Abstract

Abstract:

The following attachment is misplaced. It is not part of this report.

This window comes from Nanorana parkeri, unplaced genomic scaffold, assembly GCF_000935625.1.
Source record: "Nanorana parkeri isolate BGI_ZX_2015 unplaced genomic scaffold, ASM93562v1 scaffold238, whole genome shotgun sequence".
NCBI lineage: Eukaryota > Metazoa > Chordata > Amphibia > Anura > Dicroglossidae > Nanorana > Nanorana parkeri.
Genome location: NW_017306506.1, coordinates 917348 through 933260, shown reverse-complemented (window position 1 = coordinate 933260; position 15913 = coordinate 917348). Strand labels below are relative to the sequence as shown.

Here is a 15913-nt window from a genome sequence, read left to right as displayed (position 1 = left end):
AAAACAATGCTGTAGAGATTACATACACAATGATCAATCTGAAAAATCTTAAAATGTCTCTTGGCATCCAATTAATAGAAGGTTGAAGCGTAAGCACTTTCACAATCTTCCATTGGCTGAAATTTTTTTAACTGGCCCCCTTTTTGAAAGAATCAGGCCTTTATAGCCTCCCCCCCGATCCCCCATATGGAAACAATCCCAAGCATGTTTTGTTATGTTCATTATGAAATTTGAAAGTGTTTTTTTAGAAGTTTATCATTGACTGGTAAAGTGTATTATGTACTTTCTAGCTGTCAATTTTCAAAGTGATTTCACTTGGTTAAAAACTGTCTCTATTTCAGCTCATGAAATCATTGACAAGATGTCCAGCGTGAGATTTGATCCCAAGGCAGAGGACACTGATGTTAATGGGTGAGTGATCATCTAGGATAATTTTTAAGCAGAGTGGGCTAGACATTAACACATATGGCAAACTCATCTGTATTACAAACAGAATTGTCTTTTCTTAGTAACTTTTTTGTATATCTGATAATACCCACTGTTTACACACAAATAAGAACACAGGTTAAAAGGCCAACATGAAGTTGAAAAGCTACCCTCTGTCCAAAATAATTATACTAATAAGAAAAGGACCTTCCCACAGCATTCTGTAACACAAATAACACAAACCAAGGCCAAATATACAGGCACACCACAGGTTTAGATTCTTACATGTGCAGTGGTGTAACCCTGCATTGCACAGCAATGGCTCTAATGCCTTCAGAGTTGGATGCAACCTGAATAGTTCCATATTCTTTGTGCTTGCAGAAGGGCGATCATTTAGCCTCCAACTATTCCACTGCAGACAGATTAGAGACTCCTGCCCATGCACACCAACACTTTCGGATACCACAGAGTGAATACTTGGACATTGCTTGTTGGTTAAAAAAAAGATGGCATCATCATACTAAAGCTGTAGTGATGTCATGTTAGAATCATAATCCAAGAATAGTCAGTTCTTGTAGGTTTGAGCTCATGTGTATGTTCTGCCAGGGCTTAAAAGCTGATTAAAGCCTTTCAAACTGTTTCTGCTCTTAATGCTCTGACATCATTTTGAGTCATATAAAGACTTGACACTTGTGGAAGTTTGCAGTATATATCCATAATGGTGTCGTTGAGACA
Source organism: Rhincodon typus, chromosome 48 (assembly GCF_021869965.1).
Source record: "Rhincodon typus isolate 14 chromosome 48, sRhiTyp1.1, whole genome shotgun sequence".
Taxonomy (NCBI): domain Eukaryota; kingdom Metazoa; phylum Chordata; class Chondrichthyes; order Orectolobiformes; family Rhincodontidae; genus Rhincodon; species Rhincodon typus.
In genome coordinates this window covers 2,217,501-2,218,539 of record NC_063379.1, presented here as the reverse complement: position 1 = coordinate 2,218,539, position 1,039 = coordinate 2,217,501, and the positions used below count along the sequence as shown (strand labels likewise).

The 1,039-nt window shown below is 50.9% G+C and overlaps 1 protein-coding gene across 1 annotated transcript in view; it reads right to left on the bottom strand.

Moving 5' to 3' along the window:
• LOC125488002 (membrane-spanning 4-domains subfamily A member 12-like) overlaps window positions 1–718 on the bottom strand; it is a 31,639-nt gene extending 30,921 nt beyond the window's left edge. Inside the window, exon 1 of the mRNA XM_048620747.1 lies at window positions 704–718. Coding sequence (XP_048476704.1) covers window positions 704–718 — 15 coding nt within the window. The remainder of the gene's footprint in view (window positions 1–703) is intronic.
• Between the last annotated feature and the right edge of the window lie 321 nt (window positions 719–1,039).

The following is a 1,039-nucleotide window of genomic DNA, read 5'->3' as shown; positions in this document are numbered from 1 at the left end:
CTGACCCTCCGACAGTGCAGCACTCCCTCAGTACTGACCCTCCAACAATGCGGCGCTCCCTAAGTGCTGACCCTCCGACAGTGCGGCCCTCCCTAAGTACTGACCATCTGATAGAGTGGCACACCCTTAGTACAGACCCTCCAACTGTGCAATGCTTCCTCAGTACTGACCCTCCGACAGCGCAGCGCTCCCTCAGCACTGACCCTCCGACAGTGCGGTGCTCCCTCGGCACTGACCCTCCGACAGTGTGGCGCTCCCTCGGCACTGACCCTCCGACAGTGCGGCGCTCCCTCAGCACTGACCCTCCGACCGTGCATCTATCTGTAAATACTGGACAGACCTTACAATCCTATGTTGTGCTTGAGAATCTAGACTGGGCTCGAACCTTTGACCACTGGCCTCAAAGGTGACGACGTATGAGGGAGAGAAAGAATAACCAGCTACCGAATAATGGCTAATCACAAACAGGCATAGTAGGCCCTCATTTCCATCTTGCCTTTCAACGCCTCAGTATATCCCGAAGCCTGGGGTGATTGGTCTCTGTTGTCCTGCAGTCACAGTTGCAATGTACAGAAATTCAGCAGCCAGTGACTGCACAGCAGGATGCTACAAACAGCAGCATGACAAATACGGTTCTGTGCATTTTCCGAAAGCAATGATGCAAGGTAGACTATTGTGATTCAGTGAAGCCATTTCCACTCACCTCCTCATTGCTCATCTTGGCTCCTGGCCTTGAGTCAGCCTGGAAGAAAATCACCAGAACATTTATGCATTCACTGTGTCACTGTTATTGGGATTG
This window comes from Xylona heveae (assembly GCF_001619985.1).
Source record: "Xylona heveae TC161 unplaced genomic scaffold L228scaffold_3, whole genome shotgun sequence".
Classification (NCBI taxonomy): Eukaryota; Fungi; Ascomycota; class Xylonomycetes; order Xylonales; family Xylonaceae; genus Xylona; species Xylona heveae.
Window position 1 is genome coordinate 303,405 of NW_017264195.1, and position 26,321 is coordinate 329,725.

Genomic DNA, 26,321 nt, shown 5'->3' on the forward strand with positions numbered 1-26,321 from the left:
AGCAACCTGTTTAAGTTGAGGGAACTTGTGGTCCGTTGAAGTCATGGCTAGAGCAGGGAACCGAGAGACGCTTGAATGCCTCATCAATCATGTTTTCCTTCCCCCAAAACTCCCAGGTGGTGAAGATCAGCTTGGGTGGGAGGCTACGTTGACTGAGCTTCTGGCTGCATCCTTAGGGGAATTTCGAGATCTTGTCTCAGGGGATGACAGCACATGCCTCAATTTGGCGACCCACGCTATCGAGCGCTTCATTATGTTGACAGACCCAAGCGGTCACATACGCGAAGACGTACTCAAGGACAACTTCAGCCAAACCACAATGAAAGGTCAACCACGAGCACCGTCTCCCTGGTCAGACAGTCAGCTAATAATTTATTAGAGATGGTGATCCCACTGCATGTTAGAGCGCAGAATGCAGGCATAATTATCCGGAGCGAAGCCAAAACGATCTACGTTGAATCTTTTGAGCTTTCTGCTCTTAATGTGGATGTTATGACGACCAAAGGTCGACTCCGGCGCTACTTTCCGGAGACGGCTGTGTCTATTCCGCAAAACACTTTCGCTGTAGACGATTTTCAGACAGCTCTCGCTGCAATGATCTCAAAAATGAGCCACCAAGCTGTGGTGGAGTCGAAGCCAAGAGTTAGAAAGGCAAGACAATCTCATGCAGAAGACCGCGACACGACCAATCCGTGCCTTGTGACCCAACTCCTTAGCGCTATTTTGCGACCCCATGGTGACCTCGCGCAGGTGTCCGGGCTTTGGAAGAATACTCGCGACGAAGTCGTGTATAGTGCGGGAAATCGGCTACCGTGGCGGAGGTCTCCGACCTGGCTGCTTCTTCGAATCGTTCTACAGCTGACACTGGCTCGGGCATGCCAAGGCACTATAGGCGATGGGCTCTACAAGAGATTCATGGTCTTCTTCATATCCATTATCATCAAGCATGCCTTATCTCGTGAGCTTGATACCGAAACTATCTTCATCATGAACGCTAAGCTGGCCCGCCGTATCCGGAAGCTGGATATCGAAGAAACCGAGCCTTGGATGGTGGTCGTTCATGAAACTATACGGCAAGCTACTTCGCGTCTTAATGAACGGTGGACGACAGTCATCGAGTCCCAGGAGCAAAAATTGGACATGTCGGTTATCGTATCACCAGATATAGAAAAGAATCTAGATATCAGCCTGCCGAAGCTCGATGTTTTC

As early as Alfred Adler's first visit to the United States in 1927, he saw the acute need to foster Individual Psychological education on a national scale. In Adler's view, the strong American emphasis on personal competitiveness necessitated major pedagogical innovation to better nurture children's cooperative abilities. Among those drawn to Adler's vision was the influential American child psychiatrist David M. Levy. Drawing on published sources and newly discovered correspondence involving Adler and Levy, we highlight how his potential support for Adler's far-sighted goal was lost due to the overzealousness of his chief American benefactor, the business magnate Charles Henry Davis. The article also discusses the relevance of this historical episode for contemporary advocates of altruistic and civic education.

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